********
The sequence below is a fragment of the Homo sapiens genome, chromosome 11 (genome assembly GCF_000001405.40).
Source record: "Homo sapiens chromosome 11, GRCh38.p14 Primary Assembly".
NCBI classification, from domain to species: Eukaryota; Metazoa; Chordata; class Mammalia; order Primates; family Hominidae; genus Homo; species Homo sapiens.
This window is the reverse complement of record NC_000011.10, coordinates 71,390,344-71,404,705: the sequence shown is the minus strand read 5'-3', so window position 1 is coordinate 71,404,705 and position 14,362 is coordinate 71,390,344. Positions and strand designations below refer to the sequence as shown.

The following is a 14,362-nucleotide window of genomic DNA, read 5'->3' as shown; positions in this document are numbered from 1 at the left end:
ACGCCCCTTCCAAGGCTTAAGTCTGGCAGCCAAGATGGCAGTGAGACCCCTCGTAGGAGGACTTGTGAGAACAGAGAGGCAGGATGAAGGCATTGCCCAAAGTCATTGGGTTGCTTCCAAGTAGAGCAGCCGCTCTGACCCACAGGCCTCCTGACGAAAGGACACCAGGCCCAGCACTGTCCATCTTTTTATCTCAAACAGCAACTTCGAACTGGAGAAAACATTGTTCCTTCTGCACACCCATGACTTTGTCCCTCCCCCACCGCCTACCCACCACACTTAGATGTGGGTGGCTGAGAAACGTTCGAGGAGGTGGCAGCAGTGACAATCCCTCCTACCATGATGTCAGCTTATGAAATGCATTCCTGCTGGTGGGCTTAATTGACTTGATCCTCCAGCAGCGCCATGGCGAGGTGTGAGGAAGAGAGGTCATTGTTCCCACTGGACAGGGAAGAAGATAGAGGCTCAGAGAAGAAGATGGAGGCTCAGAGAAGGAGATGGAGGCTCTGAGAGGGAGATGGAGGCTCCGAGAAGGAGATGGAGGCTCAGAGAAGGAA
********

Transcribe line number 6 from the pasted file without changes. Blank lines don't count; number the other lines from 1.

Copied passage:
ACGCCCCTTCCAAGGCTTAAGTCTGGCAGCCAAGATGGCAGTGAGACCCCTCGTAGGAGGACTTGTGAGAACAGAGAGGCAGGATGAAGGCATTGCCCAAAGTCATTGGGTTGCTTCCAAGTAGAGCAGCCGCTCTGACCCACAGGCCTCCTGACGAAAGGACACCAGGCCCAGCACTGTCCATCTTTTTATCTCAAACAGCAACTTCGAACTGGAGAAAACATTGTTCCTTCTGCACACCCATGACTTTGTCCCTCCCCCACCGCCTACCCACCACACTTAGATGTGGGTGGCTGAGAAACGTTCGAGGAGGTGGCAGCAGTGACAATCCCTCCTACCATGATGTCAGCTTATGAAATGCATTCCTGCTGGTGGGCTTAATTGACTTGATCCTCCAGCAGCGCCATGGCGAGGTGTGAGGAAGAGAGGTCATTGTTCCCACTGGACAGGGAAGAAGATAGAGGCTCAGAGAAGAAGATGGAGGCTCAGAGAAGGAGATGGAGGCTCTGAGAGGGAGATGGAGGCTCCGAGAAGGAGATGGAGGCTCAGAGAAGGAA